Some people report that taking proteolytic enzymes alleviates arthritis pain. Limited research suggests that these enzymes may have anti-inflammatory properties, which may explain how they work.

However, there are only a few high quality studies on proteolytic enzyme supplements for arthritis, so more research is necessary.

Proteolytic enzymes are a group of substances that help the body digest food by breaking down proteins into smaller peptides and amino acids. Some examples include bromelain, papain, pancreatin, and trypsin. Certain foods contain these enzymes, and people can also take them as dietary supplements.

This article discusses whether proteolytic enzymes help with arthritis pain, how effective they are, and how to use them safely.

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Some studies suggest proteolytic enzymes may help with arthritis.

For example, a 2022 review looked at nine clinical studies in which people with osteoarthritis (OA) took an oral enzyme combination containing bromelain, trypsin, and an antioxidant known as rutin.

The authors found the enzyme combination was as effective as nonsteroidal anti-inflammatory drugs (NSAIDs) for reducing joint pain and stiffness, with fewer side effects.

Additionally, a 2015 study evaluated the impact of proteolytic enzymes in comparison with the medication diclofenac in adults with moderate to severe knee OA of the knee. The improvement in pain scores was the same in both groups and greater than the placebo. Furthermore, the side effects were similar in the enzyme and placebo groups.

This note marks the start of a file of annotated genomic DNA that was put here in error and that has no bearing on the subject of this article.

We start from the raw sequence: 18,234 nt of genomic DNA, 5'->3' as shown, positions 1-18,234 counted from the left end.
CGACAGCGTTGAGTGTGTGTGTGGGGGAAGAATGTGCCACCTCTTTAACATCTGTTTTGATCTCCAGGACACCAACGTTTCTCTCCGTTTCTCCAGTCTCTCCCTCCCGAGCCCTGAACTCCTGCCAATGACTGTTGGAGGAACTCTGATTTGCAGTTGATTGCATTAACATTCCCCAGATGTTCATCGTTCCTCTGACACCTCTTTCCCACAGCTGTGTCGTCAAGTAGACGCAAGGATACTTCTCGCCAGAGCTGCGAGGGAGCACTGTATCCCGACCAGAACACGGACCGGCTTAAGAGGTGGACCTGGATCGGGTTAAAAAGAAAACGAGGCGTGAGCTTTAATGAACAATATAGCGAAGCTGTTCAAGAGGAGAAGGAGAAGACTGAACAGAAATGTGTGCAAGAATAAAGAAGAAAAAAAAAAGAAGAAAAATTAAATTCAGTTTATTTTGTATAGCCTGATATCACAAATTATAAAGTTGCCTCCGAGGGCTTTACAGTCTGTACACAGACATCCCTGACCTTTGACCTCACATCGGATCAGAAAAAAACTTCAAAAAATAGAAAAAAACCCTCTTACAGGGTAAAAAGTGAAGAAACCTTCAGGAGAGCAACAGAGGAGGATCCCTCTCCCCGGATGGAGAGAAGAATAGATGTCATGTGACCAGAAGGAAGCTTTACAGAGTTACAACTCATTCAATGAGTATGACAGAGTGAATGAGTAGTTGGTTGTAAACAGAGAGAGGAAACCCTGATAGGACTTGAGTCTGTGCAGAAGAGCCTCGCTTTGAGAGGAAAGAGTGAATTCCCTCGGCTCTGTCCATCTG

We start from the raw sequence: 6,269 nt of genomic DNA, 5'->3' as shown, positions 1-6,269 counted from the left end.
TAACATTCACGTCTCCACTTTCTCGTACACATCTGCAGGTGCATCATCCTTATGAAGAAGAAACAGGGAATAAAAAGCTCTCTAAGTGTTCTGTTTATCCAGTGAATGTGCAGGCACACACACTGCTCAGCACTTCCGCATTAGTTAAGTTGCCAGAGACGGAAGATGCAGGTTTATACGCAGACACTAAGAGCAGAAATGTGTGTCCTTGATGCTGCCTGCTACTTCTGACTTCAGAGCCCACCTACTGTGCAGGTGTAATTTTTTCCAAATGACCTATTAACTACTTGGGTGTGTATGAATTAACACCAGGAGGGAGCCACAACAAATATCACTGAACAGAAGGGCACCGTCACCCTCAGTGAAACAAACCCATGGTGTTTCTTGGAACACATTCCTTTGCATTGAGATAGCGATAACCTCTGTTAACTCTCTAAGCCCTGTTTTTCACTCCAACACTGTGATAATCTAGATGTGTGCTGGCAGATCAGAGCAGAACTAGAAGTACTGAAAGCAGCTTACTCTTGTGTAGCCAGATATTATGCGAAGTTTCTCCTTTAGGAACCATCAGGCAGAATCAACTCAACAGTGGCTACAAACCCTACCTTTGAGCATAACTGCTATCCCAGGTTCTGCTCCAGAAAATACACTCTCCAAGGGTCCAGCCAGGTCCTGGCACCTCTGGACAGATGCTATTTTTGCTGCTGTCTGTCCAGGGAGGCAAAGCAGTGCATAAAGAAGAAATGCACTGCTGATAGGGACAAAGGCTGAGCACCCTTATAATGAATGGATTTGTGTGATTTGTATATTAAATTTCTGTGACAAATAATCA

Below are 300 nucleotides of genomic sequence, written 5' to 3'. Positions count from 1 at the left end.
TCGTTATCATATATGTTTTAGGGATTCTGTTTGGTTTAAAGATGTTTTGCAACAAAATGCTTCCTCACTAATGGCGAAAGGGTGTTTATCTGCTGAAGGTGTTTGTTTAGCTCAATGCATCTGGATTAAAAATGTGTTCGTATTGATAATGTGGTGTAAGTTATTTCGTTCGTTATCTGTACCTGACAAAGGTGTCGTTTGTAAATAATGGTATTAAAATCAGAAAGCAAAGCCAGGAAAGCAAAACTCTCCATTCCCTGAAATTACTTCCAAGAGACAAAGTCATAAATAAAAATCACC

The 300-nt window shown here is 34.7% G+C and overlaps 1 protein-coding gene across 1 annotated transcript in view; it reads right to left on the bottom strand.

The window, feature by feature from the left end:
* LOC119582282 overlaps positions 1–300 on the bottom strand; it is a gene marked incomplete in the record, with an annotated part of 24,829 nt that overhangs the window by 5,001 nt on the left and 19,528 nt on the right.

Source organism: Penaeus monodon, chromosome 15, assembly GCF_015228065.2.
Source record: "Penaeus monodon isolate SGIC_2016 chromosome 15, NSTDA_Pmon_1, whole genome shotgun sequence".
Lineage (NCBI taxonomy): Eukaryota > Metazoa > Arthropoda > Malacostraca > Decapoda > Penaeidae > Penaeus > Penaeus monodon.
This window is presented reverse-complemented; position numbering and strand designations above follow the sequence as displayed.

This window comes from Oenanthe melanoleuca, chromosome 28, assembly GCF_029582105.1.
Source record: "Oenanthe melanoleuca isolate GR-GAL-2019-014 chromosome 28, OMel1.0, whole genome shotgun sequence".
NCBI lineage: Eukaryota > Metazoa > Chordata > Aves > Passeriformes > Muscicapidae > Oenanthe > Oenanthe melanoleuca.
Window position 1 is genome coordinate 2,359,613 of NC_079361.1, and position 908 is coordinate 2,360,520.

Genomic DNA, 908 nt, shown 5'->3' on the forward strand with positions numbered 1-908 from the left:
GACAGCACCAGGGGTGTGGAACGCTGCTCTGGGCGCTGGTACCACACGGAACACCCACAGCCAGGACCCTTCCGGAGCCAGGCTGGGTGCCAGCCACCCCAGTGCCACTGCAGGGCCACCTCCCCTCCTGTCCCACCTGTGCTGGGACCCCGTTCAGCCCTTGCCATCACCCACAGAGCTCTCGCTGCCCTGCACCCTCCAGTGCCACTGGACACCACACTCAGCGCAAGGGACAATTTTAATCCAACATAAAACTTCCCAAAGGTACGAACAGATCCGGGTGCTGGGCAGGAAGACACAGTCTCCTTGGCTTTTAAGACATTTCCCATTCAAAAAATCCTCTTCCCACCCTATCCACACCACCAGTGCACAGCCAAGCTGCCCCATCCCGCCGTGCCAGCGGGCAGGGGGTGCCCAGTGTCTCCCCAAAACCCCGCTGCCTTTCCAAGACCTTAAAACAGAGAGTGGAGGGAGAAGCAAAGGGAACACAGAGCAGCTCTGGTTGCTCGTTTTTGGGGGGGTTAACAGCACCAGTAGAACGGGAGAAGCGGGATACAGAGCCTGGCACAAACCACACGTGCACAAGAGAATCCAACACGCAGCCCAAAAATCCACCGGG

The authors concluded the enzymes had a similar effect to diclofenac in relieving pain and increasing function.

However, there are not enough data yet to confirm if proteolytic enzymes reliably and safely work in large numbers of people. More extensive clinical trials are necessary to explore this.

Learn more about arthritis causes and treatments.

Proteolytic enzymes may have several beneficial effects for those living with arthritis.

Reducing inflammation

Research in animals with arthritis suggests proteolytic enzymes may help reduce inflammation in the joints and surrounding tissue. The enzymes appear to reduce levels of substances that drive inflammation in the body, including prostaglandins and pro-inflammatory cytokines.

However, this research focused on animals. Human trials are necessary to see if they work in the same way.

Removing damaged tissues

Proteolytic enzymes may help improve joint function and reduce pain by breaking down damaged tissues in the joints, promoting tissue repair and regeneration.

An animal study suggests they may also keep the cartilage from breaking down. However, this research did not involve human participants.

Improving blood flow

Studies suggest that proteolytic enzymes improve circulation and blood flow in people with vascular conditions. These benefits may translate to people with arthritis.

When circulation improves, so does the supply of oxygen and nutrients to damaged tissue, which may help speed up healing.

However, more research is necessary to confirm if this is true for people with arthritis.

Few studies have tested whether just eating more foods that contain proteolytic enzymes is enough to help reduce arthritis symptoms in humans.

However, researchers have created an anti-inflammatory (ITIS) diet for people with rheumatoid arthritis (RA) that encourages daily consumption of these foods, including:

  • pineapple
  • papaya
  • mango

The creators of the ITIS diet also recommend: